In 2010 the U.S. Environmental Protection Agency established the Total Maximum Daily Load (TMDL) which is a “pollution diet” that aims to reduce the amount of nitrogen and phosphorus entering the Chesapeake Bay, the largest estuary in the United States, by 25 and 24% percent, respectively. To achieve this goal the TMDL requires the implementation of Best Management Practices (BMPs), which are accepted land management practices for reducing pollutant runoff to nearby bodies of water. While the TMDL requires that the necessary management actions be in place by 2025 to eventually reach targeted nutrient loads, the ability to detect an effect of BMPs while assuming that one has occurred (i.e. statistical power) is still not well understood. The goal of this study was to investigate the power and required timelines to detect nutrient reductions in streams and rivers as the result of BMP implementation at the Chesapeake Watershed scale. Power estimates were produced using SPAtially Referenced Regression On Watershed attributes (SPARROW) models, which offer a flexible statistical framework and were recently extended to allow for modeling multiple time steps. Nitrogen and phosphorus focused models were calibrated to estimate the power to detect reductions in flux from numerous constituent sources. To confidently detect a decrease in constituent flux reaching the Chesapeake Bay’s tidal waters from a specific constituent source, reductions ranging from 30–60% were required for the nitrogen model. In contrast, reductions of up to 80% were not detectable under the phosphorus model. The timelines necessary to detect reductions in nitrogen flux ranged from 11 to several hundred years under different rates-of-change and management scenarios. The approach proposed here can help better understand the ability to detect the effects of BMPs on a regional scale and help guide future management actions and monitoring programs.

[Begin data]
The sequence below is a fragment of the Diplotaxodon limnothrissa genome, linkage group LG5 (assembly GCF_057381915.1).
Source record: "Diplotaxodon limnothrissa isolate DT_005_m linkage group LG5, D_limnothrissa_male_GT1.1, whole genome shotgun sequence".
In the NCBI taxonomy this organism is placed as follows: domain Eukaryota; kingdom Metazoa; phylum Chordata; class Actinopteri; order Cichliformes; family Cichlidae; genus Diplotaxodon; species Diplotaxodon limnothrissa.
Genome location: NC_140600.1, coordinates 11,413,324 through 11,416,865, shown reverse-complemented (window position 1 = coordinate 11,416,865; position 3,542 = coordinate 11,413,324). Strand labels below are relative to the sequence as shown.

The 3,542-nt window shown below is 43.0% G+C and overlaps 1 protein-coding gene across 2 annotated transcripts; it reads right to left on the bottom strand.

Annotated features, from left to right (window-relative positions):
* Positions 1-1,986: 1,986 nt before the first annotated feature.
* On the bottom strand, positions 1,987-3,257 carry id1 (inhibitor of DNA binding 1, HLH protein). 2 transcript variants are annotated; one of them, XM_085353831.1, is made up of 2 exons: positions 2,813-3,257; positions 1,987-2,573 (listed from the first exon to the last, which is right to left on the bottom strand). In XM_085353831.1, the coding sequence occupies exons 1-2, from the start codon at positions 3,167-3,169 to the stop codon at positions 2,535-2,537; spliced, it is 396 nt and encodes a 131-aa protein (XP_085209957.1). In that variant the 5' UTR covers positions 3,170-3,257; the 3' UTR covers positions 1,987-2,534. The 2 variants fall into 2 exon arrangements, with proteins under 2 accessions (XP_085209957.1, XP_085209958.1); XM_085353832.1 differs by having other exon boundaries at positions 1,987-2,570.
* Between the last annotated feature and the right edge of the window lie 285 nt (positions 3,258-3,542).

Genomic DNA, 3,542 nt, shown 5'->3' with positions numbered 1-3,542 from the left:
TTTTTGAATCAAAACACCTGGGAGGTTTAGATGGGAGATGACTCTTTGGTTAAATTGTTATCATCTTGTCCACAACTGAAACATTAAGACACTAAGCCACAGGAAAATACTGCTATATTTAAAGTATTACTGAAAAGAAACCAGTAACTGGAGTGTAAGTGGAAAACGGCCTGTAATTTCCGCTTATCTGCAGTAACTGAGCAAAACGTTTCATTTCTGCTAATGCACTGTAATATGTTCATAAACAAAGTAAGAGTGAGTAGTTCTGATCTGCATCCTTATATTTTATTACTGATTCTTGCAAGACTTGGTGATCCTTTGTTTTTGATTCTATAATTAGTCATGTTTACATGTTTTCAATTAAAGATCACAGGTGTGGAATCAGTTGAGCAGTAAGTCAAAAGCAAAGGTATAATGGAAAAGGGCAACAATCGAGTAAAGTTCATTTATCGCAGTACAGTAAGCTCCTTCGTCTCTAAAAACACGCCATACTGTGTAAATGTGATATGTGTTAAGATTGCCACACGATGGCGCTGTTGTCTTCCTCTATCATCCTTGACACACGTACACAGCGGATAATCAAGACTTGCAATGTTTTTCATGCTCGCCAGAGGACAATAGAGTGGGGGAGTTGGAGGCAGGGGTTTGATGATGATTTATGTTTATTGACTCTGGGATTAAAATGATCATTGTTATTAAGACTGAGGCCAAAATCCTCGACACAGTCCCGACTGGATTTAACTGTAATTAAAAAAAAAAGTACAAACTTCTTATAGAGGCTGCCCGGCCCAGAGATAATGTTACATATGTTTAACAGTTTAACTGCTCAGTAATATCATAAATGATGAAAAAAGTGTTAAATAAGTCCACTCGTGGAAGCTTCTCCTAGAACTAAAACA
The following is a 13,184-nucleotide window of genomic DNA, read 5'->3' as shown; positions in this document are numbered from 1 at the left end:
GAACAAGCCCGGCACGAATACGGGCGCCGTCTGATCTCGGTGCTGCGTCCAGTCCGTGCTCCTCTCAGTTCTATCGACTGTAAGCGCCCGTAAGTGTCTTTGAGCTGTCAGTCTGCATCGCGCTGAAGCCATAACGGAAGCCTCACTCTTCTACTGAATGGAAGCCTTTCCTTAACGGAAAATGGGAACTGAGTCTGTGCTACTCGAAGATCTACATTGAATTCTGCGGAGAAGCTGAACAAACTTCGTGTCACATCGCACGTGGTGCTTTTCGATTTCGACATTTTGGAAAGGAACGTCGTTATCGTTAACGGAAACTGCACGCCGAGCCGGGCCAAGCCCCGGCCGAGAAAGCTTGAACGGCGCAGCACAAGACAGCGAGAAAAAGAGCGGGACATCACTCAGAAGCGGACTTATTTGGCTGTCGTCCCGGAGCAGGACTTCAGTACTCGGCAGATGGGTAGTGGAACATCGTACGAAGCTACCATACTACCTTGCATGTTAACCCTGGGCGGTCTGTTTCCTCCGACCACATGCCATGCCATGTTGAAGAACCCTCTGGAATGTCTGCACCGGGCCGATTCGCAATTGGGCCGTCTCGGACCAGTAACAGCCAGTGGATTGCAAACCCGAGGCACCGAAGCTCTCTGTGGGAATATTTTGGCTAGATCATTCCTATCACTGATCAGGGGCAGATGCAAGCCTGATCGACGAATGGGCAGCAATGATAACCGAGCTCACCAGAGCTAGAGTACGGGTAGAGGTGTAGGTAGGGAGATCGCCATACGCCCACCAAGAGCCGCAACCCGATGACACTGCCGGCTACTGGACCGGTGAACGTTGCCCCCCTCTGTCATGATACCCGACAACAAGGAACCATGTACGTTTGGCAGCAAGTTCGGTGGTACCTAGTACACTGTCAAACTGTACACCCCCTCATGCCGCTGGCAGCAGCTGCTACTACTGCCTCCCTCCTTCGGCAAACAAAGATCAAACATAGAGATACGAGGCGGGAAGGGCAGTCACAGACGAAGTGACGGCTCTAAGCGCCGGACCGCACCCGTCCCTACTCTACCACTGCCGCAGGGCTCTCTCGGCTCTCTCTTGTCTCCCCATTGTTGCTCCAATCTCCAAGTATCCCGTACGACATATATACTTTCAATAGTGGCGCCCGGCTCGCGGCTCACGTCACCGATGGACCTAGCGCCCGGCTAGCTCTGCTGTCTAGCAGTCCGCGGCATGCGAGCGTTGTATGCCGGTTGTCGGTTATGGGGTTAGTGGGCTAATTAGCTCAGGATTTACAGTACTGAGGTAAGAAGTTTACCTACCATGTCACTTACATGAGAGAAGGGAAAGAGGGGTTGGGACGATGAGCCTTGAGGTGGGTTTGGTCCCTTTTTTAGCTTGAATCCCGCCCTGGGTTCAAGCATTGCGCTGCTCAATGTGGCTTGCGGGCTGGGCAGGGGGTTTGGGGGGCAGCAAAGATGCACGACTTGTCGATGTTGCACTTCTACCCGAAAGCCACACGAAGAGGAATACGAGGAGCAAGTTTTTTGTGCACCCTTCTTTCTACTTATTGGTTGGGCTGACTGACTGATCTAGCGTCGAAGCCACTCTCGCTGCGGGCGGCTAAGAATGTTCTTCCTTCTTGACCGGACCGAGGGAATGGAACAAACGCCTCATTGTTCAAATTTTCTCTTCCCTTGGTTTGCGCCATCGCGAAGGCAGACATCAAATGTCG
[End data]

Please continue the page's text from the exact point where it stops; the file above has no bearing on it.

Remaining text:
|Title||Power analysis for detecting the effects of best management practices on reducing nitrogen and phosphorus fluxes to the Chesapeake Bay watershed, USA|
|Authors||Paul McLaughlin, Richard Alexander, Joel Blomquist, Olivia H. Devereux, Gregory B. Noe, Tyler Wagner, Kelly Smalling|
|Publication Subtype||Journal Article|
|Series Title||Ecological Indicators|
|Record Source||USGS Publications Warehouse|
|USGS Organization||Coop Res Unit Leetown; New Jersey Water Science Center; Florence Bascom Geoscience Center; Maryland-Delaware-District of Columbia Water Science Center|